Poet, Writer, and Arts Educator, Phillip Shabazz is the author of three poetry collections, Freestyle and Visitation, and XYZoom, and Flames in the Fire. He is also the author of a novel in verse, When the Grass Was Blue. His forthcoming collection of poetry is titled: Moonflower.
His poetry has been included in the anthologies, Literary Trails of the North Carolina Piedmont: A Guidebook, and Home Is Where: African-American Poetry from the Carolinas. Some of the journals his poems have appeared
include Across The Margin, The American Voice, Obsidian, and The Louisville Review.
I make sure to pocket the railroad ticket.
And unlike me, a sunless phantom seen from a window
drags the autumn weight of loss.
Rain at nightfall drowses against the air
of a thousand country miles, countless thorns
and carvings in tree trunks. Drifting cotton dust
sticks to the floor of my tongue as though
my life could only be measured in the field.
No doubt this lightning is a way station.
Allow me to stomach the hours. There are points
from stars to pull through rain.
Those blazing spears have challenged my faith.
By chance I see no blunder when each black word slips
off the page of a wanted poster as I flee, or
the underground wind hardens the rock
salt face of a headhunter. And what of the wet
shoe hanging off a foot? A blister between the toes?
That sunless phantom falls apart as if I rise
to use the firearm. Break beyond shadows like a spell.
A housefly on my lip itches as rain composes a blue
song running over my bones. Bullets spill. Hounds drown.
This flight can cut air in the windpipe of my pursuer.
Miles away I hold the ticket, a green ribbon. The railroad
a human body disappears into the ceasefire of thunder.
Miles away the Big Dipper shines by its own rain.
Miles away the crossed boundaries miss me most
when I dry my eyes.
An evening anchored in summer fills the magnolia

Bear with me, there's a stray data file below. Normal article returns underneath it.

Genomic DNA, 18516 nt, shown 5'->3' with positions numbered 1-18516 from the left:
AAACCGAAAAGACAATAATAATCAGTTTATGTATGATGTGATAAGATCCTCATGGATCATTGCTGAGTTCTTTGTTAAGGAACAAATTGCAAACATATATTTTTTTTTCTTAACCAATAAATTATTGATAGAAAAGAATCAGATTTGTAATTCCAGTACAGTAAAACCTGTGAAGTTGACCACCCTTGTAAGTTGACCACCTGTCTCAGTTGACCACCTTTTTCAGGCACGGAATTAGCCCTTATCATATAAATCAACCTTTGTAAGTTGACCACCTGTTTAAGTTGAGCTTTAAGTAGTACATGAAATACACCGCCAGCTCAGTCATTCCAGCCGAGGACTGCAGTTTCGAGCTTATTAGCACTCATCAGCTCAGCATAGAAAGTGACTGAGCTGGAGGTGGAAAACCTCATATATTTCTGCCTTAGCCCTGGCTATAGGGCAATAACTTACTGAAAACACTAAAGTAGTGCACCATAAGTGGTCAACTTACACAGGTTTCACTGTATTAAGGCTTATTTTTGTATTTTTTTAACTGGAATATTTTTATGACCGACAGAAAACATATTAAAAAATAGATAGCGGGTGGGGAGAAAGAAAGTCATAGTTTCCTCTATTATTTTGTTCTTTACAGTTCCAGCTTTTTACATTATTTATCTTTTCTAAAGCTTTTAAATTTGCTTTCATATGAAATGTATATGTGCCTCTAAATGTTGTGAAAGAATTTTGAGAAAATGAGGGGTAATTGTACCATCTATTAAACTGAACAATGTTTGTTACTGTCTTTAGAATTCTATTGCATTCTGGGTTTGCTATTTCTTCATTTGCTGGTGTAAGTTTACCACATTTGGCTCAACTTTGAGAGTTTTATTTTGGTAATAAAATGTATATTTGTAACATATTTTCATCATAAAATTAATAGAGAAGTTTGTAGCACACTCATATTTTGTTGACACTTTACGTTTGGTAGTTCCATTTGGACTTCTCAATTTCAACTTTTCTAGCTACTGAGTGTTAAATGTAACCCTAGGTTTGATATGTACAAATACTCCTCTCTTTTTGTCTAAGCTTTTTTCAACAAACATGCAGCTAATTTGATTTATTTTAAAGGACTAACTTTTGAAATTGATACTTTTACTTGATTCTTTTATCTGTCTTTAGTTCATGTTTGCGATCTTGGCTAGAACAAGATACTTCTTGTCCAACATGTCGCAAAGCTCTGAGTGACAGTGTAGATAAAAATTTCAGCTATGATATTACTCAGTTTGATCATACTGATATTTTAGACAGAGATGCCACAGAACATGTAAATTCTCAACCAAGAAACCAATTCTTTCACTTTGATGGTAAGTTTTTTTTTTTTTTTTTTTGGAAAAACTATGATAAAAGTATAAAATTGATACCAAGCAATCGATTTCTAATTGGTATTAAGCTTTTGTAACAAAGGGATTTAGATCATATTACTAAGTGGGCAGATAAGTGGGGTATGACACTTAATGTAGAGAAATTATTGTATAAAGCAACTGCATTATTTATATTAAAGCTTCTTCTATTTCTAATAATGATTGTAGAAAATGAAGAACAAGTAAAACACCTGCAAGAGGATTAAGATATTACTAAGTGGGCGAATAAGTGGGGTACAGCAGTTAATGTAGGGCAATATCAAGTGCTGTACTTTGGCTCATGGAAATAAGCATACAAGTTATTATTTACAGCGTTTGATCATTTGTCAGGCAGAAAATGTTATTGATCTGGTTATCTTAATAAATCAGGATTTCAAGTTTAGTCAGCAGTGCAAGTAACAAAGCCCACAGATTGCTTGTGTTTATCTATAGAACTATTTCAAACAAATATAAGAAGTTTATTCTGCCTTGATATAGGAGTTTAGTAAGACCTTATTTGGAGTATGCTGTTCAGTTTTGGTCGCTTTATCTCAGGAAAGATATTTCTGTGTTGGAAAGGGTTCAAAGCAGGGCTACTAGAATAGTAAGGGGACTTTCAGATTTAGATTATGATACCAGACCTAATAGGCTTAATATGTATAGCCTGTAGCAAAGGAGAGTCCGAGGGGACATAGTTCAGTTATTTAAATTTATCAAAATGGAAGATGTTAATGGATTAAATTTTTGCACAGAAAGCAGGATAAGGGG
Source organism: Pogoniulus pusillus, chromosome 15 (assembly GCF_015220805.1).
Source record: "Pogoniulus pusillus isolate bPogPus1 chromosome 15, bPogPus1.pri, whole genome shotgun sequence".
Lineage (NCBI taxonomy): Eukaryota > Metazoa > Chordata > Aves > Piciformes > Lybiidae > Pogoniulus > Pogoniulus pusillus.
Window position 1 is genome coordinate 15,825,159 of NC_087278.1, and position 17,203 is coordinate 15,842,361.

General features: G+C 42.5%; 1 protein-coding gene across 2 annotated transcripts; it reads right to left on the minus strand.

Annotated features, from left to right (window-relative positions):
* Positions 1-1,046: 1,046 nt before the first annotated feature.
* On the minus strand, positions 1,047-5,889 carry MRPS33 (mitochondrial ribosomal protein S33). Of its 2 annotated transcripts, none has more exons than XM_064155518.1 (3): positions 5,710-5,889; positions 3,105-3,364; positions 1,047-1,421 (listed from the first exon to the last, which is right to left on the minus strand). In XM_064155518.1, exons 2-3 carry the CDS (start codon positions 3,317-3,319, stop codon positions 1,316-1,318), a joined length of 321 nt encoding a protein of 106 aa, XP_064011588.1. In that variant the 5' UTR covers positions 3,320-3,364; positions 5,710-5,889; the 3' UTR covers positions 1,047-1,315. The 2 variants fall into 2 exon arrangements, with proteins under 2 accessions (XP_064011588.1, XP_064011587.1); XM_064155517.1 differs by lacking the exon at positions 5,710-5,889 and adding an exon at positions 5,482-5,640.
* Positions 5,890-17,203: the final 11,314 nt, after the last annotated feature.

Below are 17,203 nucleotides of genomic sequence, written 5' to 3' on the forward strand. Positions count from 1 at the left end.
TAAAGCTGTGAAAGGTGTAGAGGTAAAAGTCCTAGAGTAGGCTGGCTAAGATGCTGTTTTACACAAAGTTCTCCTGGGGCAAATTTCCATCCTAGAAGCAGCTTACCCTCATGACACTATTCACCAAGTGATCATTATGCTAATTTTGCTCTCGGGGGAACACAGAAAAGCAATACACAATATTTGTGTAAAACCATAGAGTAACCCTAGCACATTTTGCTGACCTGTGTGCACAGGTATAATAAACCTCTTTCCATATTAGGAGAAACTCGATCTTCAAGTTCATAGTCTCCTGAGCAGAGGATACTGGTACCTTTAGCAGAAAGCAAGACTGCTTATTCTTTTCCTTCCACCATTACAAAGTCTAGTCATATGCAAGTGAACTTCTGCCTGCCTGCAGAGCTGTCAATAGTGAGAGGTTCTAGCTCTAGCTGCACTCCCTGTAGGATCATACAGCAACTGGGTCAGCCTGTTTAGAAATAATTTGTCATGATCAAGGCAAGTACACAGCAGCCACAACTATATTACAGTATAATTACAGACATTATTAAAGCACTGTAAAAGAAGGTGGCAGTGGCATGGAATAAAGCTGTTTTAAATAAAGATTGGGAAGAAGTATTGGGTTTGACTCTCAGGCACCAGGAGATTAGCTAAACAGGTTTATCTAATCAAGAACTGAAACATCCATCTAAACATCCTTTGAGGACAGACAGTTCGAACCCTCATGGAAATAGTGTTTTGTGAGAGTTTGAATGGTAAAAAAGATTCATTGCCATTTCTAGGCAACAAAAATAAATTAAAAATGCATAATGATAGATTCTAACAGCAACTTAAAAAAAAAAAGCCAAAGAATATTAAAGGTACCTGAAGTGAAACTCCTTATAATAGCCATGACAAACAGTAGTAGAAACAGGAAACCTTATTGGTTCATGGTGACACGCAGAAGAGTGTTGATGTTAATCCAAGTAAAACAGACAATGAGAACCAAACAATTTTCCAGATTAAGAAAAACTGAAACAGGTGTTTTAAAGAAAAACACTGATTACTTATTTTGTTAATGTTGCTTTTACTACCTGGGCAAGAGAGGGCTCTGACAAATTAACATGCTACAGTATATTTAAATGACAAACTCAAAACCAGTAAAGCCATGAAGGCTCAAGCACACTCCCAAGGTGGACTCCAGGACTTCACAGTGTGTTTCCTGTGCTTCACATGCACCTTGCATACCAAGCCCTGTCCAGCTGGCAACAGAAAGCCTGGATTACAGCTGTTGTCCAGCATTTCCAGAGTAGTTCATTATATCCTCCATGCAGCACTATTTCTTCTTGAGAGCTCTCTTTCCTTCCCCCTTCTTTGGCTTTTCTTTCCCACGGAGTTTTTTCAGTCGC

of stars over Ohio and pumpkin gourd close enough
to echo the old spirituals. Elsewhere a honkytonk
piano night spots the Ragtime. In peace, the sky softens
into moonlight on the dirt floor. But since Dunbar
has sojourned to sing of the mask his face hides behind,
dazed, like a sharecropper, we stare through
the holes in a cotton bale. Hear his song not as song,
only a field holler. Watermelons weep. Forest water
steam rolls out of the mouths on this planet more
a bruised seed than an apple. A few years now, this post-
reconstruction ails us. Bone bloats the body. Boots buckle
on a fractured porch. For the hieroglyphics sweat
grey arms, legs short of legs, is the tale
we banjo and dance around the garden pond.
Take time by the hand to lose all contact
with melancholia. Survive the acres and mules
we see for the last time. See the moon at its mute peak
the silent light in which we pray.
Your door stands true to the spin of blue
sketches in morning mist. When I knock
distance does not dirty the windows.
Sluggish, the windblown drapes are not bothered
by airships glazing our skin a second sky.
Rose lamps and hand-blown glass
corner a thousand fires of a husband’s heart.
In the flame, unchained elephants keep watch.
I could call them a mob of bruises. Except, I find solitude.
You have already seen the silence, wet whispers.
We walk across the world to two chairs.
Sometimes rain leads us to the table.
Another time the sea dives on our feet
and your moonflower serenades the sunset.